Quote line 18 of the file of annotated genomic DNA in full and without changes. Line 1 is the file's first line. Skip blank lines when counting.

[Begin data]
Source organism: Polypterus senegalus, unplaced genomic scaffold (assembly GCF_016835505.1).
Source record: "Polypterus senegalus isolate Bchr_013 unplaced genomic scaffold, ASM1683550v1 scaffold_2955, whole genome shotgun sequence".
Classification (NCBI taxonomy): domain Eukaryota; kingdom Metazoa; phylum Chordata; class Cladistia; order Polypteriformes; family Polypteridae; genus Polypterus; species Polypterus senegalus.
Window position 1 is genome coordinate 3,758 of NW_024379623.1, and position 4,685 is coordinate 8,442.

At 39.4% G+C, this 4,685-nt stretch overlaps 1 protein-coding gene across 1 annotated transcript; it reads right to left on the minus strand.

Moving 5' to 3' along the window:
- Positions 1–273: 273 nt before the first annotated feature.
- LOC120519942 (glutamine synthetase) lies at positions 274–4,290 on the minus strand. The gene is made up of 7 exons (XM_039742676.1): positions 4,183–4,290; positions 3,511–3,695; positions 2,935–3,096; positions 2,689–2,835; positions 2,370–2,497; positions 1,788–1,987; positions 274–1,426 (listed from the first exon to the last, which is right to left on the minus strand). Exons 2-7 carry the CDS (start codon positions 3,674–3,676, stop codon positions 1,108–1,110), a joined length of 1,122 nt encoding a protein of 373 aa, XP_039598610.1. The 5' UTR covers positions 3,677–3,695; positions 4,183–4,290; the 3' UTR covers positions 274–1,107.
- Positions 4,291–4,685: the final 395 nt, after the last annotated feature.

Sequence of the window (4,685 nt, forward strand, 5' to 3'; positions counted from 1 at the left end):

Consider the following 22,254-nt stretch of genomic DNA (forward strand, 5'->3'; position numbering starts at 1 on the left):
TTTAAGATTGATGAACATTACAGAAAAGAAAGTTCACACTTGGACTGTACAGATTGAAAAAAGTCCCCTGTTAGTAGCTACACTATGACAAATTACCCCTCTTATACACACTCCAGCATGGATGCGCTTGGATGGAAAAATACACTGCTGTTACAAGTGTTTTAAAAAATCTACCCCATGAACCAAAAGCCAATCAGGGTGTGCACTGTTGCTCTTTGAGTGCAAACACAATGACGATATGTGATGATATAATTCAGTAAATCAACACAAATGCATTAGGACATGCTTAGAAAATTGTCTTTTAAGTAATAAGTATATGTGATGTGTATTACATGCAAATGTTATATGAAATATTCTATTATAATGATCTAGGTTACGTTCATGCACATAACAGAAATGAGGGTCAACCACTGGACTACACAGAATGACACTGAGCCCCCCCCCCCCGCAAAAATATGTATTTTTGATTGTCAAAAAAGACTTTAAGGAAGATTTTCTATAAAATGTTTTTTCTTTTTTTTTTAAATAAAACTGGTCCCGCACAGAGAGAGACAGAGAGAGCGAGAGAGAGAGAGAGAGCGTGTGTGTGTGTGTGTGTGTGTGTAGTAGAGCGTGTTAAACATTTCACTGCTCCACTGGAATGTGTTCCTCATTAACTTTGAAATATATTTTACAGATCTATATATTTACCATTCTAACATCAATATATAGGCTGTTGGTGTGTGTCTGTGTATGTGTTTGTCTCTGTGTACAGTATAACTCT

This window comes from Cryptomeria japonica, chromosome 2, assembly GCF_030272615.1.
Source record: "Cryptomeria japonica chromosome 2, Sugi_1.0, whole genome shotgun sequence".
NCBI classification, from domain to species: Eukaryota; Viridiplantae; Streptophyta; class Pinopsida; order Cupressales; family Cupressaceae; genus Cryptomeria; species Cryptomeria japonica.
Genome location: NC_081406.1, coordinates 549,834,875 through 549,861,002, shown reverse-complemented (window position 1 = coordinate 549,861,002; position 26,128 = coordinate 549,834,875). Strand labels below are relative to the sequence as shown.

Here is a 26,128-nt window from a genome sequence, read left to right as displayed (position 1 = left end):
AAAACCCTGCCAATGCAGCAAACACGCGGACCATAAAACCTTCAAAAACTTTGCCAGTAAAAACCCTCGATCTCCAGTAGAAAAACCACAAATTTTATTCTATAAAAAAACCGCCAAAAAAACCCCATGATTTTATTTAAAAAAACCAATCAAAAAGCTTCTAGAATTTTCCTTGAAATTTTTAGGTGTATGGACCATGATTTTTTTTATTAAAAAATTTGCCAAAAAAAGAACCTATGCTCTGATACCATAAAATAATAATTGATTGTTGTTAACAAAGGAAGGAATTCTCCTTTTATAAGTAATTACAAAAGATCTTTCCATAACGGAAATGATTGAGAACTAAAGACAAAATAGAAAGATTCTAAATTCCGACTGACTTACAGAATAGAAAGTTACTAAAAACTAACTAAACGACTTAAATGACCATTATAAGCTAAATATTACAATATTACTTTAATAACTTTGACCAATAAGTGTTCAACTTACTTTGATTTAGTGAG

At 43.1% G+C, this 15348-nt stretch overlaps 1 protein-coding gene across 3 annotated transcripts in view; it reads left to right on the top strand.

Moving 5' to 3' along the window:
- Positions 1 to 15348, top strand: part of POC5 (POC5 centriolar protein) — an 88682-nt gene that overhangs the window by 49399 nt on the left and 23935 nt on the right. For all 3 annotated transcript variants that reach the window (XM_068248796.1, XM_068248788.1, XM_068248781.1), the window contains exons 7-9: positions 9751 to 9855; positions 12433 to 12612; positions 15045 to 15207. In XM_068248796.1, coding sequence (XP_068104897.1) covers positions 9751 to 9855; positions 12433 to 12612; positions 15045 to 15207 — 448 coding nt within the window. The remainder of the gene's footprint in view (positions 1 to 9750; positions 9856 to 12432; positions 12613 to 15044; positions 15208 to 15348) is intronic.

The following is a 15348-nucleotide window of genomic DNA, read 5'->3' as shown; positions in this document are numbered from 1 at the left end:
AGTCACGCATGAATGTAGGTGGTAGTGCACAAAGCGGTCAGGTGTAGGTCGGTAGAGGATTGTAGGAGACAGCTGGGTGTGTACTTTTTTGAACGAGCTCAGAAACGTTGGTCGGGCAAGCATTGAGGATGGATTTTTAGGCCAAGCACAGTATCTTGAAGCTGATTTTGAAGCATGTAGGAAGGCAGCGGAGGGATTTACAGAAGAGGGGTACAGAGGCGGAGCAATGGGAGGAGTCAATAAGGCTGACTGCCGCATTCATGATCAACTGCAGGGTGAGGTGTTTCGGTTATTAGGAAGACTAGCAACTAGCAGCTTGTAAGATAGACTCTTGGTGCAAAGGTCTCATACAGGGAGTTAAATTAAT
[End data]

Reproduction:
AAAACCCTGCCAATGCAGCAAACACGCGGACCATAAAACCTTCAAAAACTTTGCCAGTAAAAACCCTCGATCTCCAGTAGAAAAACCACAAATTTTATTCTATAAAAAAACCGCCAAAAAAACCCCATGATTTTATTTAAAAAAACCAATCAAAAAGCTTCTAGAATTTTCCTTGAAATTTTTAGGTGTATGGACCATGATTTTTTTTATTAAAAAATTTGCCAAAAAAAGAACCTATGCTCTGATACCATAAAATAATAATTGATTGTTGTTAACAAAGGAAGGAATTCTCCTTTTATAAGTAATTACAAAAGATCTTTCCATAACGGAAATGATTGAGAACTAAAGACAAAATAGAAAGATTCTAAATTCCGACTGACTTACAGAATAGAAAGTTACTAAAAACTAACTAAACGACTTAAATGACCATTATAAGCTAAATATTACAATATTACTTTAATAACTTTGACCAATAAGTGTTCAACTTACTTTGATTTAGTGAG